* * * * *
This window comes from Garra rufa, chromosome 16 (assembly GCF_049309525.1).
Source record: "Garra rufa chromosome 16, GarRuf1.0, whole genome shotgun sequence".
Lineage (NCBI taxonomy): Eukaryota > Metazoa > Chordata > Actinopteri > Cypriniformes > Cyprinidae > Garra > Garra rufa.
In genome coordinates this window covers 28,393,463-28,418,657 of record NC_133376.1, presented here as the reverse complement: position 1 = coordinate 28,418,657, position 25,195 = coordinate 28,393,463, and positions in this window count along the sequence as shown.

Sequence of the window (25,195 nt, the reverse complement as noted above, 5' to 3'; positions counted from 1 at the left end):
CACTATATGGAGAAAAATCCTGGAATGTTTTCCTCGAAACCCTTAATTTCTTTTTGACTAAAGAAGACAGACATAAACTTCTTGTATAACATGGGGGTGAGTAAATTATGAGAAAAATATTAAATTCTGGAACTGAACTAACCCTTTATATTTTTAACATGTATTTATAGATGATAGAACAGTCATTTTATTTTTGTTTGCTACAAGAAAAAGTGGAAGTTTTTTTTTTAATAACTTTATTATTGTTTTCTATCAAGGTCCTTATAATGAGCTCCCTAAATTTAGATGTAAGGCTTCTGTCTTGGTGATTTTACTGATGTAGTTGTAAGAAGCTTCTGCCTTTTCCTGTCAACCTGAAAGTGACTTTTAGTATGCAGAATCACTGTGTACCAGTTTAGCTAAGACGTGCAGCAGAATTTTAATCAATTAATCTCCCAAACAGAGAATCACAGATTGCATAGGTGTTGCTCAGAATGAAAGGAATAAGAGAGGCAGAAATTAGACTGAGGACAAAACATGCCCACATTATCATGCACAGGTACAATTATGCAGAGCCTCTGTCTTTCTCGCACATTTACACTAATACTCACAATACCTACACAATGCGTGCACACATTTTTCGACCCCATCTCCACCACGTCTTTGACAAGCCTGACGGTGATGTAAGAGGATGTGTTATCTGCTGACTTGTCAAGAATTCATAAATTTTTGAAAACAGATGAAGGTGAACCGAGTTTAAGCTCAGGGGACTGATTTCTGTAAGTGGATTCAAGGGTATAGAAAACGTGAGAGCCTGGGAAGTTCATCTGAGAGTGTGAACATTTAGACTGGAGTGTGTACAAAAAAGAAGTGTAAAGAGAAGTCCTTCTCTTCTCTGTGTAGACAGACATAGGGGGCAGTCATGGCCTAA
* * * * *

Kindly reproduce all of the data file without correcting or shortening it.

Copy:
This window comes from Garra rufa, chromosome 16 (assembly GCF_049309525.1).
Source record: "Garra rufa chromosome 16, GarRuf1.0, whole genome shotgun sequence".
Lineage (NCBI taxonomy): Eukaryota > Metazoa > Chordata > Actinopteri > Cypriniformes > Cyprinidae > Garra > Garra rufa.
In genome coordinates this window covers 28,393,463-28,418,657 of record NC_133376.1, presented here as the reverse complement: position 1 = coordinate 28,418,657, position 25,195 = coordinate 28,393,463, and positions in this window count along the sequence as shown.

Sequence of the window (25,195 nt, the reverse complement as noted above, 5' to 3'; positions counted from 1 at the left end):
CACTATATGGAGAAAAATCCTGGAATGTTTTCCTCGAAACCCTTAATTTCTTTTTGACTAAAGAAGACAGACATAAACTTCTTGTATAACATGGGGGTGAGTAAATTATGAGAAAAATATTAAATTCTGGAACTGAACTAACCCTTTATATTTTTAACATGTATTTATAGATGATAGAACAGTCATTTTATTTTTGTTTGCTACAAGAAAAAGTGGAAGTTTTTTTTTTAATAACTTTATTATTGTTTTCTATCAAGGTCCTTATAATGAGCTCCCTAAATTTAGATGTAAGGCTTCTGTCTTGGTGATTTTACTGATGTAGTTGTAAGAAGCTTCTGCCTTTTCCTGTCAACCTGAAAGTGACTTTTAGTATGCAGAATCACTGTGTACCAGTTTAGCTAAGACGTGCAGCAGAATTTTAATCAATTAATCTCCCAAACAGAGAATCACAGATTGCATAGGTGTTGCTCAGAATGAAAGGAATAAGAGAGGCAGAAATTAGACTGAGGACAAAACATGCCCACATTATCATGCACAGGTACAATTATGCAGAGCCTCTGTCTTTCTCGCACATTTACACTAATACTCACAATACCTACACAATGCGTGCACACATTTTTCGACCCCATCTCCACCACGTCTTTGACAAGCCTGACGGTGATGTAAGAGGATGTGTTATCTGCTGACTTGTCAAGAATTCATAAATTTTTGAAAACAGATGAAGGTGAACCGAGTTTAAGCTCAGGGGACTGATTTCTGTAAGTGGATTCAAGGGTATAGAAAACGTGAGAGCCTGGGAAGTTCATCTGAGAGTGTGAACATTTAGACTGGAGTGTGTACAAAAAAGAAGTGTAAAGAGAAGTCCTTCTCTTCTCTGTGTAGACAGACATAGGGGGCAGTCATGGCCTAA